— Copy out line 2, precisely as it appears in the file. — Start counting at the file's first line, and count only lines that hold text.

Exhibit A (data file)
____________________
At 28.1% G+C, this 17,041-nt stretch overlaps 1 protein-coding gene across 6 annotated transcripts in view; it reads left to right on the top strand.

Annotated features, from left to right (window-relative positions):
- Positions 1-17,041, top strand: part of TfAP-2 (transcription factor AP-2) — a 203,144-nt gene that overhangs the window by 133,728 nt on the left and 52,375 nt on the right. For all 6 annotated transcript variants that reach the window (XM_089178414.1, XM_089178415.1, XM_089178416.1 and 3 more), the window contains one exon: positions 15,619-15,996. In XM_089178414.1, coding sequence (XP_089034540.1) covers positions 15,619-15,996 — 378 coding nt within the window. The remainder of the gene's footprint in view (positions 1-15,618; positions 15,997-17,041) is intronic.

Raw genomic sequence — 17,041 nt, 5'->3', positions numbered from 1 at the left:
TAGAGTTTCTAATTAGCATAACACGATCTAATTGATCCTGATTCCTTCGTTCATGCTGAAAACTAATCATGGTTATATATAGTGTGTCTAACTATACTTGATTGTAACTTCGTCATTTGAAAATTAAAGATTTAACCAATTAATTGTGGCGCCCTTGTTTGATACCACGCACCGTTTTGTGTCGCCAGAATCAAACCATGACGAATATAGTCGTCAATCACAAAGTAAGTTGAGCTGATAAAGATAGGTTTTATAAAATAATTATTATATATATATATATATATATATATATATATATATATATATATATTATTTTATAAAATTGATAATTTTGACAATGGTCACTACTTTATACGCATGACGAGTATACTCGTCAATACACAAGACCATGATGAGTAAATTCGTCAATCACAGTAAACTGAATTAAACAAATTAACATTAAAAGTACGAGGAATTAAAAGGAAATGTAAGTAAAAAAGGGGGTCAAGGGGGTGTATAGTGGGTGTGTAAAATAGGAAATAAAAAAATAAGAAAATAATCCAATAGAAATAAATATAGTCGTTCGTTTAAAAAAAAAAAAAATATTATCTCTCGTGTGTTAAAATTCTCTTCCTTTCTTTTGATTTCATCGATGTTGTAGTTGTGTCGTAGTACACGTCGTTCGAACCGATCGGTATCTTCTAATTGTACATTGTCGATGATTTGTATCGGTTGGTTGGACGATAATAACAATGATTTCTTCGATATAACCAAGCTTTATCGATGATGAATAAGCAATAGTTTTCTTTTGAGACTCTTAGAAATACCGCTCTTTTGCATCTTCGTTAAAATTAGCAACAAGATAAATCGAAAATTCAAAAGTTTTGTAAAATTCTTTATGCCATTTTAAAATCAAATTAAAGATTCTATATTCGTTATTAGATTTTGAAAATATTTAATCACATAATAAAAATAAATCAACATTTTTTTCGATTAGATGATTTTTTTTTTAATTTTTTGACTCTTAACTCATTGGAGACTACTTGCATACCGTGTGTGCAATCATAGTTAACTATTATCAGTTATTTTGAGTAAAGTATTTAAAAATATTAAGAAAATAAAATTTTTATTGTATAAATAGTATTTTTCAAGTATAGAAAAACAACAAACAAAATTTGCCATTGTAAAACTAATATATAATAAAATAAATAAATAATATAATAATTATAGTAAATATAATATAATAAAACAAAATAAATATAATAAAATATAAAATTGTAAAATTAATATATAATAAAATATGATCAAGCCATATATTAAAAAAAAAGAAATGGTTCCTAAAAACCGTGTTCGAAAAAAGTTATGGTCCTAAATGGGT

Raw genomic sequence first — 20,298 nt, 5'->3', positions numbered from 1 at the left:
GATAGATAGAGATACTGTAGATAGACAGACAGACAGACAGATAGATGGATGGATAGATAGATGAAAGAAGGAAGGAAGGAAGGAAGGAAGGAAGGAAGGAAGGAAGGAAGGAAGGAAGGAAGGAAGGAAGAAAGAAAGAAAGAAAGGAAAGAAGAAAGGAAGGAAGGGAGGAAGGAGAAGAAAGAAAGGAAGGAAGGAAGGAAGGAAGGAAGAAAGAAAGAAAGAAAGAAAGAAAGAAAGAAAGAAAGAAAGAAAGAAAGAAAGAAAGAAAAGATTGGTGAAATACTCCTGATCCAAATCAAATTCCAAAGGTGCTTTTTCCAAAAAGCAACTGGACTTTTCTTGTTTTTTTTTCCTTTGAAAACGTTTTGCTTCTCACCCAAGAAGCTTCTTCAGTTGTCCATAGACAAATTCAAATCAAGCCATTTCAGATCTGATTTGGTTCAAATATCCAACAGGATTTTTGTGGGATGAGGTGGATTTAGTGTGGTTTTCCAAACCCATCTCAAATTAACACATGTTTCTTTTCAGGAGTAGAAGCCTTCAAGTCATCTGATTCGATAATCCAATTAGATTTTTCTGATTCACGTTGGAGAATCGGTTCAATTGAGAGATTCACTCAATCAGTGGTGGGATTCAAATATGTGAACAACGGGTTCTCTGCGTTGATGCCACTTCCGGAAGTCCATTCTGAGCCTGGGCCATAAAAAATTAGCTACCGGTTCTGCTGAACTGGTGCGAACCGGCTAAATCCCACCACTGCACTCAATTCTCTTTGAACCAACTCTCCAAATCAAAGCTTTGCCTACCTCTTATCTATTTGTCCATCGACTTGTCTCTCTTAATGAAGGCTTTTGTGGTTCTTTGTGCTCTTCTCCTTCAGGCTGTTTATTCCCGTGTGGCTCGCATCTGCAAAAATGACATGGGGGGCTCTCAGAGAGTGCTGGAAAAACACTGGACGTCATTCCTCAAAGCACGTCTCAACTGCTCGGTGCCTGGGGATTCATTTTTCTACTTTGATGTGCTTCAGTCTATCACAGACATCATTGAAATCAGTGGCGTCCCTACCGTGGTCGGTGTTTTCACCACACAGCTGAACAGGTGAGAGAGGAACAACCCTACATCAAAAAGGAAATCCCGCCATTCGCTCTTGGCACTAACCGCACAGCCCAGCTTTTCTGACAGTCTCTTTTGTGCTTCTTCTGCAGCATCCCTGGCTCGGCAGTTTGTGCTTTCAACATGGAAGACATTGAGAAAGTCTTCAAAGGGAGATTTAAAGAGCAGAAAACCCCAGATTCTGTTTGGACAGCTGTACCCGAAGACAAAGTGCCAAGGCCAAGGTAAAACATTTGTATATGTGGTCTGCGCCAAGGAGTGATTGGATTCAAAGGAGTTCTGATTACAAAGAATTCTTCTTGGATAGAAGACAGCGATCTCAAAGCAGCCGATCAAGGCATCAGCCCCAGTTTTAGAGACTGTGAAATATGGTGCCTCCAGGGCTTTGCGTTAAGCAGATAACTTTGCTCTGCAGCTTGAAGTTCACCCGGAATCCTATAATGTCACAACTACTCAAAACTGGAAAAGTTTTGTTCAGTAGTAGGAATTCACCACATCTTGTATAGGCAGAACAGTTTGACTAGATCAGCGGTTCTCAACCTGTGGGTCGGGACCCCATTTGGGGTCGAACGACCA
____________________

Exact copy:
Annotated features, from left to right (window-relative positions):